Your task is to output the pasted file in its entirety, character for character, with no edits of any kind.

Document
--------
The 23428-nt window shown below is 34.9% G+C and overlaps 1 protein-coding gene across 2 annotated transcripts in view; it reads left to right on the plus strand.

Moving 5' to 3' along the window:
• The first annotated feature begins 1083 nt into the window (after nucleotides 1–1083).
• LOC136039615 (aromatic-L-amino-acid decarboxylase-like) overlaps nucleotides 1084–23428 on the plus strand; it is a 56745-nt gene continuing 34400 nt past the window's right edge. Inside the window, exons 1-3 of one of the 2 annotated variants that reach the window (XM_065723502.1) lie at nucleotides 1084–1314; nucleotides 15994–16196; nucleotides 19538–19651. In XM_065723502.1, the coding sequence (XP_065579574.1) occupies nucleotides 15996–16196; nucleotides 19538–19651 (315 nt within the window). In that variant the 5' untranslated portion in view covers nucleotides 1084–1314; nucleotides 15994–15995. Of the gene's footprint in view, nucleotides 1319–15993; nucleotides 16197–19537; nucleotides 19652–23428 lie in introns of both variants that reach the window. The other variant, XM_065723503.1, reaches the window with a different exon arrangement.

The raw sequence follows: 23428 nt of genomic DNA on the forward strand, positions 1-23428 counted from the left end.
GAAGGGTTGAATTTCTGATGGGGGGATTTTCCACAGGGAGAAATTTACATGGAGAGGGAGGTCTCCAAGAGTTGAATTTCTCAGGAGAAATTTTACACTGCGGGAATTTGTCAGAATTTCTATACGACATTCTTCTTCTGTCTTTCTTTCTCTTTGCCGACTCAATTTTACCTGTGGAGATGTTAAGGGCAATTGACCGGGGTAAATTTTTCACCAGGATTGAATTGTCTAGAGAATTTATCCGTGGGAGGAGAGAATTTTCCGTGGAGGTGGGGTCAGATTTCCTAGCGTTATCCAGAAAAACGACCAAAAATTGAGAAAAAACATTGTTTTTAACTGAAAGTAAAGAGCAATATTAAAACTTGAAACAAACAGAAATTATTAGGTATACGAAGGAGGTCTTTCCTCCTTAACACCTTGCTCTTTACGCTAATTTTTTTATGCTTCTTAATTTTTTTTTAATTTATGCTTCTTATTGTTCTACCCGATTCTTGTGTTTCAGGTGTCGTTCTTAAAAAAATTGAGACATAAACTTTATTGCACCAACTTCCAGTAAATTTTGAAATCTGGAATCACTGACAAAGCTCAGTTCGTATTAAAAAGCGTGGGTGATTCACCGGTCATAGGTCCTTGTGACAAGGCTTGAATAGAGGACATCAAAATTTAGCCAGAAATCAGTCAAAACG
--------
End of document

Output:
The 23428-nt window shown below is 34.9% G+C and overlaps 1 protein-coding gene across 2 annotated transcripts in view; it reads left to right on the plus strand.

Moving 5' to 3' along the window:
• The first annotated feature begins 1083 nt into the window (after nucleotides 1–1083).
• LOC136039615 (aromatic-L-amino-acid decarboxylase-like) overlaps nucleotides 1084–23428 on the plus strand; it is a 56745-nt gene continuing 34400 nt past the window's right edge. Inside the window, exons 1-3 of one of the 2 annotated variants that reach the window (XM_065723502.1) lie at nucleotides 1084–1314; nucleotides 15994–16196; nucleotides 19538–19651. In XM_065723502.1, the coding sequence (XP_065579574.1) occupies nucleotides 15996–16196; nucleotides 19538–19651 (315 nt within the window). In that variant the 5' untranslated portion in view covers nucleotides 1084–1314; nucleotides 15994–15995. Of the gene's footprint in view, nucleotides 1319–15993; nucleotides 16197–19537; nucleotides 19652–23428 lie in introns of both variants that reach the window. The other variant, XM_065723503.1, reaches the window with a different exon arrangement.

The raw sequence follows: 23428 nt of genomic DNA on the forward strand, positions 1-23428 counted from the left end.
GAAGGGTTGAATTTCTGATGGGGGGATTTTCCACAGGGAGAAATTTACATGGAGAGGGAGGTCTCCAAGAGTTGAATTTCTCAGGAGAAATTTTACACTGCGGGAATTTGTCAGAATTTCTATACGACATTCTTCTTCTGTCTTTCTTTCTCTTTGCCGACTCAATTTTACCTGTGGAGATGTTAAGGGCAATTGACCGGGGTAAATTTTTCACCAGGATTGAATTGTCTAGAGAATTTATCCGTGGGAGGAGAGAATTTTCCGTGGAGGTGGGGTCAGATTTCCTAGCGTTATCCAGAAAAACGACCAAAAATTGAGAAAAAACATTGTTTTTAACTGAAAGTAAAGAGCAATATTAAAACTTGAAACAAACAGAAATTATTAGGTATACGAAGGAGGTCTTTCCTCCTTAACACCTTGCTCTTTACGCTAATTTTTTTATGCTTCTTAATTTTTTTTTAATTTATGCTTCTTATTGTTCTACCCGATTCTTGTGTTTCAGGTGTCGTTCTTAAAAAAATTGAGACATAAACTTTATTGCACCAACTTCCAGTAAATTTTGAAATCTGGAATCACTGACAAAGCTCAGTTCGTATTAAAAAGCGTGGGTGATTCACCGGTCATAGGTCCTTGTGACAAGGCTTGAATAGAGGACATCAAAATTTAGCCAGAAATCAGTCAAAACG